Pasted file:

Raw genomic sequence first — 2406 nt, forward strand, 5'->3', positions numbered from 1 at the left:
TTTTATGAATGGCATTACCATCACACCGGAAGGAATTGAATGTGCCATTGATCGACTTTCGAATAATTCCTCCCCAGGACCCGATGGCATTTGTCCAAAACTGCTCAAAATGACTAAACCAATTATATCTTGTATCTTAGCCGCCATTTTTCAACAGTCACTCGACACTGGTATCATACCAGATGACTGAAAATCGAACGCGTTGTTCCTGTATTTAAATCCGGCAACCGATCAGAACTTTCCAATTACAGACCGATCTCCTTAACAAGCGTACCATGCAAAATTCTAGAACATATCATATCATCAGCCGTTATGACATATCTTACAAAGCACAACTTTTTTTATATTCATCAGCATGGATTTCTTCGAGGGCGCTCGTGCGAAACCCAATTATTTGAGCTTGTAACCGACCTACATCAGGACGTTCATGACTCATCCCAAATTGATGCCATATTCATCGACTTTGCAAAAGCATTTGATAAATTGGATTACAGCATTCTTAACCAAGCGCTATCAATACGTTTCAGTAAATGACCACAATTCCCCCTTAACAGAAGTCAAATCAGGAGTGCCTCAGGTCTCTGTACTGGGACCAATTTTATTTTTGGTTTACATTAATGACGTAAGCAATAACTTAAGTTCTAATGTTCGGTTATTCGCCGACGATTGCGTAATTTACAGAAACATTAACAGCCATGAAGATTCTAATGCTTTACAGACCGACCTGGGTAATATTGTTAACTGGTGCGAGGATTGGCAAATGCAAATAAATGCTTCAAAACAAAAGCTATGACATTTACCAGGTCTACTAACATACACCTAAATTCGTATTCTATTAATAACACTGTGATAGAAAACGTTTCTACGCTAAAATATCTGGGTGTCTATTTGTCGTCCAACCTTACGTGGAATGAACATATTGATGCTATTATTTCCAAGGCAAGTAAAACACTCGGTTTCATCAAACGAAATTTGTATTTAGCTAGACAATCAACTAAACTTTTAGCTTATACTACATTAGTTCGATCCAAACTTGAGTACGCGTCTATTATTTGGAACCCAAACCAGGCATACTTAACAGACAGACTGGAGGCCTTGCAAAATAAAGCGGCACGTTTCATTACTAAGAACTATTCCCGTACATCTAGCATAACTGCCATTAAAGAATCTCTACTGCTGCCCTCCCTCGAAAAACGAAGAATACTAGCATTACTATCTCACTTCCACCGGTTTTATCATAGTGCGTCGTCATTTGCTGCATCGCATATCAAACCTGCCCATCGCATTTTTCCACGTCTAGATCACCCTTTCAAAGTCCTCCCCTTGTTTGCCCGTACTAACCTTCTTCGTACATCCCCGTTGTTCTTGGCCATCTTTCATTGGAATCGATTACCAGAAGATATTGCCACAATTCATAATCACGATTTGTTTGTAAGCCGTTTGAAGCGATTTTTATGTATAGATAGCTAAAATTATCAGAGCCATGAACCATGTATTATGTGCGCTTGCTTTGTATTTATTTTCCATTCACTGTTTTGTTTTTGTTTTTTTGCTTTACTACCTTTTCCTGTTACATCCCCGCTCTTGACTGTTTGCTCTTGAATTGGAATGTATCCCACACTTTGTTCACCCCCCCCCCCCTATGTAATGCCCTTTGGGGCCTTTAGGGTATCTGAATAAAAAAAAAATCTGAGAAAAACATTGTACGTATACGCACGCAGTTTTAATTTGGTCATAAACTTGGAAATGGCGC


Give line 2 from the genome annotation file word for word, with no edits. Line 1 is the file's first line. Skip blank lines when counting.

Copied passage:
TTTTATGAATGGCATTACCATCACACCGGAAGGAATTGAATGTGCCATTGATCGACTTTCGAATAATTCCTCCCCAGGACCCGATGGCATTTGTCCAAAACTGCTCAAAATGACTAAACCAATTATATCTTGTATCTTAGCCGCCATTTTTCAACAGTCACTCGACACTGGTATCATACCAGATGACTGAAAATCGAACGCGTTGTTCCTGTATTTAAATCCGGCAACCGATCAGAACTTTCCAATTACAGACCGATCTCCTTAACAAGCGTACCATGCAAAATTCTAGAACATATCATATCATCAGCCGTTATGACATATCTTACAAAGCACAACTTTTTTTATATTCATCAGCATGGATTTCTTCGAGGGCGCTCGTGCGAAACCCAATTATTTGAGCTTGTAACCGACCTACATCAGGACGTTCATGACTCATCCCAAATTGATGCCATATTCATCGACTTTGCAAAAGCATTTGATAAATTGGATTACAGCATTCTTAACCAAGCGCTATCAATACGTTTCAGTAAATGACCACAATTCCCCCTTAACAGAAGTCAAATCAGGAGTGCCTCAGGTCTCTGTACTGGGACCAATTTTATTTTTGGTTTACATTAATGACGTAAGCAATAACTTAAGTTCTAATGTTCGGTTATTCGCCGACGATTGCGTAATTTACAGAAACATTAACAGCCATGAAGATTCTAATGCTTTACAGACCGACCTGGGTAATATTGTTAACTGGTGCGAGGATTGGCAAATGCAAATAAATGCTTCAAAACAAAAGCTATGACATTTACCAGGTCTACTAACATACACCTAAATTCGTATTCTATTAATAACACTGTGATAGAAAACGTTTCTACGCTAAAATATCTGGGTGTCTATTTGTCGTCCAACCTTACGTGGAATGAACATATTGATGCTATTATTTCCAAGGCAAGTAAAACACTCGGTTTCATCAAACGAAATTTGTATTTAGCTAGACAATCAACTAAACTTTTAGCTTATACTACATTAGTTCGATCCAAACTTGAGTACGCGTCTATTATTTGGAACCCAAACCAGGCATACTTAACAGACAGACTGGAGGCCTTGCAAAATAAAGCGGCACGTTTCATTACTAAGAACTATTCCCGTACATCTAGCATAACTGCCATTAAAGAATCTCTACTGCTGCCCTCCCTCGAAAAACGAAGAATACTAGCATTACTATCTCACTTCCACCGGTTTTATCATAGTGCGTCGTCATTTGCTGCATCGCATATCAAACCTGCCCATCGCATTTTTCCACGTCTAGATCACCCTTTCAAAGTCCTCCCCTTGTTTGCCCGTACTAACCTTCTTCGTACATCCCCGTTGTTCTTGGCCATCTTTCATTGGAATCGATTACCAGAAGATATTGCCACAATTCATAATCACGATTTGTTTGTAAGCCGTTTGAAGCGATTTTTATGTATAGATAGCTAAAATTATCAGAGCCATGAACCATGTATTATGTGCGCTTGCTTTGTATTTATTTTCCATTCACTGTTTTGTTTTTGTTTTTTTGCTTTACTACCTTTTCCTGTTACATCCCCGCTCTTGACTGTTTGCTCTTGAATTGGAATGTATCCCACACTTTGTTCACCCCCCCCCCCCTATGTAATGCCCTTTGGGGCCTTTAGGGTATCTGAATAAAAAAAAAATCTGAGAAAAACATTGTACGTATACGCACGCAGTTTTAATTTGGTCATAAACTTGGAAATGGCGC